A 2015 re­port com­mis­sioned by the UNHCR con­cluded that Canada’s le­gal frame­work does not rise to the level of the agency’s stan­dards. It rec­om­mended im­ple­ment­ing state­less­ness as a ground for re­set­tle­ment, and rec­og­niz­ing it as a “com­pelling fac­tor that jus­ti­fies...a tem­po­rary res­i­dence per­mit.”

Canada seems poised for more grad­ual re­form. Last April, law­mak­ers de­bated Bill C-6, which would amend the Cit­i­zen­ship Act and in­clude state­less­ness as a fac­tor that could be con­sid­ered for dis­cre­tionary cit­i­zen­ship. Kane states that this is “a good start,” but notes that gain­ing ac­cess to dis­cre­tionary cit­i­zen­ship is often costly in terms of both funds and time. Quigg, mean­while, says that “some­thing so fun­da­men­tal to some­one’s hu­man rights should not be left to some­one’s dis­cre­tion.” The bill is ex­pected to be­come law some­time this year.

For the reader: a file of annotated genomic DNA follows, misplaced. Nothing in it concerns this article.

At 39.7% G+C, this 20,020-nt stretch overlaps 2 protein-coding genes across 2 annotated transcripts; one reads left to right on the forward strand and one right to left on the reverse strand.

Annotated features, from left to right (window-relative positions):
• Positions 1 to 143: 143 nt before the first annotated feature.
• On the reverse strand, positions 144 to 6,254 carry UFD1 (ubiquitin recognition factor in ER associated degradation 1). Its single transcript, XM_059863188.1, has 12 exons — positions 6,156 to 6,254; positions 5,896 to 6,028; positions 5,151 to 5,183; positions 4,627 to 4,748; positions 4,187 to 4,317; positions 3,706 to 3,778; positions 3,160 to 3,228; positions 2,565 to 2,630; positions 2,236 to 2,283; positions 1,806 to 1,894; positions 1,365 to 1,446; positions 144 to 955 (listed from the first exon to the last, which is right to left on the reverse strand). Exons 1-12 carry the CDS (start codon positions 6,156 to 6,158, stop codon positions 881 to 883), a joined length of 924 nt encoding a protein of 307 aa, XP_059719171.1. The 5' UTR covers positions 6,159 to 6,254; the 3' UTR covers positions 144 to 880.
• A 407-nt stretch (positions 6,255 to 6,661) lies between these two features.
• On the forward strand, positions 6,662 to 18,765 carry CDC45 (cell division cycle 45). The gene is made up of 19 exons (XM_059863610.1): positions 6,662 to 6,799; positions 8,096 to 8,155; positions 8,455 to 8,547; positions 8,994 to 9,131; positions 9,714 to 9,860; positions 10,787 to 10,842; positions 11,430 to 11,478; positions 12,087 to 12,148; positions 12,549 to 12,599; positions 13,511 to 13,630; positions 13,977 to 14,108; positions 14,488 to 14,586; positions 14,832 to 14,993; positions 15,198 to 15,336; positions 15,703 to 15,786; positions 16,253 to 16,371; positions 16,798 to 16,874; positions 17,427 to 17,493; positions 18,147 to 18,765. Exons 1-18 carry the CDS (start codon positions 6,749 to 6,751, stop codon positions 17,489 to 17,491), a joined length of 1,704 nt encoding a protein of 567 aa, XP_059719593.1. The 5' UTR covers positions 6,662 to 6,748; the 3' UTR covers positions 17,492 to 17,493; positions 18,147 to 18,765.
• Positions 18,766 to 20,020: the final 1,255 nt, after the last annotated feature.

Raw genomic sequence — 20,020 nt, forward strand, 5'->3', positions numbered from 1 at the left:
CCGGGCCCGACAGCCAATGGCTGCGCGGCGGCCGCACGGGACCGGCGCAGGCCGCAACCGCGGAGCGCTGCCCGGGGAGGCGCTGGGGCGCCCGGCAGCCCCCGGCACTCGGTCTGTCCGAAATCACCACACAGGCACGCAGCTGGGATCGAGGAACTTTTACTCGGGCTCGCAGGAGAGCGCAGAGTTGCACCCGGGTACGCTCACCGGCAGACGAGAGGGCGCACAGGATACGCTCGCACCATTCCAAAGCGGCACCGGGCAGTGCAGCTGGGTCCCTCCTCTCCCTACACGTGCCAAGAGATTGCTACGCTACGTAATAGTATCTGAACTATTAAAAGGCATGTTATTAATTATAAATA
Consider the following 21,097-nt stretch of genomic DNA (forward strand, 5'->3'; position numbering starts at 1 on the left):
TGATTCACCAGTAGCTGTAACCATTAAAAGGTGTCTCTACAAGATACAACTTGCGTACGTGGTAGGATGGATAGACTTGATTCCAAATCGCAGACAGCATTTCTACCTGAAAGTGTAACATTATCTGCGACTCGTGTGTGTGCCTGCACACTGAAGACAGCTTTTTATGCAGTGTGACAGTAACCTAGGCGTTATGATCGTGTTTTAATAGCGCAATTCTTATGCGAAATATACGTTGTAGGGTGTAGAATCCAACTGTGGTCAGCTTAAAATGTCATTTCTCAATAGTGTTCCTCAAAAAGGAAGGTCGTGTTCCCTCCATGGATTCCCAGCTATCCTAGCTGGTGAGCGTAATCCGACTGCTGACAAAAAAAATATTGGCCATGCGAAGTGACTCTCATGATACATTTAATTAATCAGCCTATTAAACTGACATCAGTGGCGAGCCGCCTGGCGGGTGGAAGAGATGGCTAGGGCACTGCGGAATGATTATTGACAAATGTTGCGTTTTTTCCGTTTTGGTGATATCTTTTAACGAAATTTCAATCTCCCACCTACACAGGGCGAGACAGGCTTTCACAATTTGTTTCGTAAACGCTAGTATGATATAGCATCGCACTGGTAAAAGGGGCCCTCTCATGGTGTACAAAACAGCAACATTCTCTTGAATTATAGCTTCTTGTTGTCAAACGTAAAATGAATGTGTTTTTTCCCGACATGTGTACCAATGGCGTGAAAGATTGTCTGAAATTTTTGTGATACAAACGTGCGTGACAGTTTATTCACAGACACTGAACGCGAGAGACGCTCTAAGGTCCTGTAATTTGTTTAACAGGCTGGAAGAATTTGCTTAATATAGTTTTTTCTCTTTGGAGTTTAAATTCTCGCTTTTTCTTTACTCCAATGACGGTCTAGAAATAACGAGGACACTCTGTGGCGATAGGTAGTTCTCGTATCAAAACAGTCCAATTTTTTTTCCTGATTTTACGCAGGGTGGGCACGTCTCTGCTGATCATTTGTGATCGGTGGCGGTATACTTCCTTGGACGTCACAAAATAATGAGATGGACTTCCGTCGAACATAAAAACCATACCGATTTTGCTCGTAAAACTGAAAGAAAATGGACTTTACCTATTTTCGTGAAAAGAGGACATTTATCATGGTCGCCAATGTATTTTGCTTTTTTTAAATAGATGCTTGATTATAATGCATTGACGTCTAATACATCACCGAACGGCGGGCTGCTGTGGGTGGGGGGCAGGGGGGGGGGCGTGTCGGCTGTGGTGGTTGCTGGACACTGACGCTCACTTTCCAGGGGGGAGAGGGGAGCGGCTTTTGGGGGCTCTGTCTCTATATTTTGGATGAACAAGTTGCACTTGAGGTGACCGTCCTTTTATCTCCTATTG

Gun­ster will be el­i­gi­ble to ap­ply for cit­i­zen­ship in 2020. He now lives in Prince Ge­orge, where he works as an elec­tri­cal ap­pren­tice. On a desk be­side his bed, locked in a safe, he keeps his most prized pos­ses­sions: the SIN card, health-care card, per­ma­nent-res­i­dency card, and driver’s li­cence that bear his name.